It is clear that Moscow now is focused on fighting Al Qaeda and ISIL and thinks that the Syrian war, in its strategic definition, is over, and that it is time to get all to fight the two terrorist organizations in its coming phase. This is why Moscow is investing such a great deal of energy to get the Geneva conference going. It gives Russian diplomats a lot of wiggle room in preparation for their summit with the Trump team.

But Assad is reluctant to admit that Moscow’s perception of the conflict has shifted after the battle of Aleppo. He is still dwelling in his “every inch” pipedream. The Iranians are also publicly expressing their worries about the change in Moscow’s perspective of the conflict.

Many observers believe that the ultimate result will be that either Russia abandons Iran-Assad trenches and moves to a middle point, or that Iran and Assad will get it their way and convince Putin to commit to Assad’s goal of liberating each inch of Syria. It depends on the deal reached with the Trump team.

Assad and Iran are desperately trying to kick this moment of choice down the road. And this is why Assad surprised Moscow by escalating the fight in Barada valley and Dara, for example, and this is why he tried to engage the Turkish supported forces, Euphrates Shield, while they were approaching ISIL strong hold in Al Bab. The message of Assad is that he, and his allies, should use the momentum to “liberate every inch of Syria of all kinds of opposition groups”. He sees Russia’s hesitation the same way he saw it when Moscow accepted to postpone the battle of Aleppo during talks with the previous administration. When the Russians did not get anything from John Kerry, who could not give anything anyway, they resumed their attacks on Aleppo until they got it.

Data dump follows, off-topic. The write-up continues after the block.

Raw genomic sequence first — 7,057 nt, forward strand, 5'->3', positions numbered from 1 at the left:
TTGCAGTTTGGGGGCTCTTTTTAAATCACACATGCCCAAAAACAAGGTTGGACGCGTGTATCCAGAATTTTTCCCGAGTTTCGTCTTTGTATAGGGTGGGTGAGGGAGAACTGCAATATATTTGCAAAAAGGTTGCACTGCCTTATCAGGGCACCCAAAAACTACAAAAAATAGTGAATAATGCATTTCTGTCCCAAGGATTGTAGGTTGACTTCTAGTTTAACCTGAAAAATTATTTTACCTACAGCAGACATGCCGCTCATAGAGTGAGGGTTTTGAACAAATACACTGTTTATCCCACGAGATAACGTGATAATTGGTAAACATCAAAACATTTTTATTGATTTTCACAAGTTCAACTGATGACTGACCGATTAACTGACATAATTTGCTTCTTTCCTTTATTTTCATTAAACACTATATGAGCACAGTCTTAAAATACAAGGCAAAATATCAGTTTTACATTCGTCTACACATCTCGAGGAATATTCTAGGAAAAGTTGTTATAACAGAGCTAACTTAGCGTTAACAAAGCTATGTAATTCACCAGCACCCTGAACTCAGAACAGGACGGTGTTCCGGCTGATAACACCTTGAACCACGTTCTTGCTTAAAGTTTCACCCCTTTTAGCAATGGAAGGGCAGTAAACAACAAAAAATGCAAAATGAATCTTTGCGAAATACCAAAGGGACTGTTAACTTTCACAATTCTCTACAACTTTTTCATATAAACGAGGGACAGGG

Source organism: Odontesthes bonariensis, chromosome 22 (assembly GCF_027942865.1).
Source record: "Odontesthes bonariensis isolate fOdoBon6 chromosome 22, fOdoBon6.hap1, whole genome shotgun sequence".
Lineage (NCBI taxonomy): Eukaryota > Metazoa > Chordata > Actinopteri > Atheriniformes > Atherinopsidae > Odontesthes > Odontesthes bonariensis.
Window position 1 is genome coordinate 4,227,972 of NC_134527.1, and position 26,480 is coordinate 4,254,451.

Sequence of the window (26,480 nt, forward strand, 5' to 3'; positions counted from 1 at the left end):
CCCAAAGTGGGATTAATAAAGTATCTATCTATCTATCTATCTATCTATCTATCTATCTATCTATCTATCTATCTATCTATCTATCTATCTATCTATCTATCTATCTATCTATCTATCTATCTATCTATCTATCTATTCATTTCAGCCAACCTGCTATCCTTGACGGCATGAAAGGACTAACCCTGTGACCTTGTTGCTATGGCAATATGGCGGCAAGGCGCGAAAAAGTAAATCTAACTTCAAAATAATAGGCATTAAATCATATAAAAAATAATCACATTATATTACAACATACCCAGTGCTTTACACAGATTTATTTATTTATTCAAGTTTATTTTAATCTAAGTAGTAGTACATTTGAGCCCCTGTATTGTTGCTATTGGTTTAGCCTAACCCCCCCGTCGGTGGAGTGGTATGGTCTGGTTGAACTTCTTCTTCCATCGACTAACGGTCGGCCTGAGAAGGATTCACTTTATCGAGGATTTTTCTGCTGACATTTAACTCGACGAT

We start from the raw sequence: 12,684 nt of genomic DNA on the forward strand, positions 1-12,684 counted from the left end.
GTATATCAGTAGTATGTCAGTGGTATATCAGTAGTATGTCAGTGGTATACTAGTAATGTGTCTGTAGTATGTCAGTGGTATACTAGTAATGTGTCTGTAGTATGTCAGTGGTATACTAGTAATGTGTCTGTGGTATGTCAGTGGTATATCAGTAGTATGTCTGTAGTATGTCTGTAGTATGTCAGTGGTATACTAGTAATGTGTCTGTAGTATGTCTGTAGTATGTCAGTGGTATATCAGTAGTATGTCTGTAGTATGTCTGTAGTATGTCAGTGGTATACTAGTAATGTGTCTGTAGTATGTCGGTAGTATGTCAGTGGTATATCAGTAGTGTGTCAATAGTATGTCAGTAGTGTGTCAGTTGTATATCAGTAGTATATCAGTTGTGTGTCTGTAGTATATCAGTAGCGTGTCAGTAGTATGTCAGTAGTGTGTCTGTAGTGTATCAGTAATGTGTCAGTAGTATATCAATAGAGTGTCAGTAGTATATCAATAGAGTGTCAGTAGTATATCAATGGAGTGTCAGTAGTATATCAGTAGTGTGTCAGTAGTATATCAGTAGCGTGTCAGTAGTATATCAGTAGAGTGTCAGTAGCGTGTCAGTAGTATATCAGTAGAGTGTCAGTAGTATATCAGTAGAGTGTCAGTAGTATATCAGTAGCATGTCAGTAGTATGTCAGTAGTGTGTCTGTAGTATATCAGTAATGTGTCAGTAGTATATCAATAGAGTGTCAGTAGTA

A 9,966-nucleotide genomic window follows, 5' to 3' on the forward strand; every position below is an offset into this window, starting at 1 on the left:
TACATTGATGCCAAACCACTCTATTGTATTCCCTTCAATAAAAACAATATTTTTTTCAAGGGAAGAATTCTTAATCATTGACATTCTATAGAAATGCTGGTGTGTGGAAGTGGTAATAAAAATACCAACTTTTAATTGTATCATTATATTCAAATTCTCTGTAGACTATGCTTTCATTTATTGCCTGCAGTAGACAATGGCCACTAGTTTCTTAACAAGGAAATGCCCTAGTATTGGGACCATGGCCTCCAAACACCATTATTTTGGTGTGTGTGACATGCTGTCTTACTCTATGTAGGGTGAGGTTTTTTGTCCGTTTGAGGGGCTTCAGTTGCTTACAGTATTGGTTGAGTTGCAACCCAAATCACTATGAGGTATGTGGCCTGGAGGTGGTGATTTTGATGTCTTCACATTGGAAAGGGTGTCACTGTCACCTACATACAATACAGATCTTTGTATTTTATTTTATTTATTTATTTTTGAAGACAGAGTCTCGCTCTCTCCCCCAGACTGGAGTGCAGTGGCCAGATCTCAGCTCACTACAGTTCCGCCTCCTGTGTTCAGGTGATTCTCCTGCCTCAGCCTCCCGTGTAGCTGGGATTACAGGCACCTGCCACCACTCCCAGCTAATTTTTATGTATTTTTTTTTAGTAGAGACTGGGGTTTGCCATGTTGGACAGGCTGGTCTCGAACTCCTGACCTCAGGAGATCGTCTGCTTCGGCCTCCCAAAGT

Russia is doing exactly the same thing now. It is telling Assad, Hezbollah and Iran to remain restrained until Moscow’s exchange with Washington clears the nature of the endgame. But if this exchange reached a positive conclusion, will they listen?

While we tend to believe that there is indeed a room for the Russians to shape events on the ground in Syria, that does not mean that it will “lose” its relation with Iran. In other words, those who believe that Russia will be bluntly asked to take steps against Iran and that it will accept- or even refuse, start from a wrong premise.

The reason is that the Trump administration pressure on Iran puts Tehran in a position where it needs Moscow more than Moscow’s needs it. Trump’s pressure will weaken the Iranian leverage over the Russians, who admittedly need the Iranians for their own geostrategic reasons.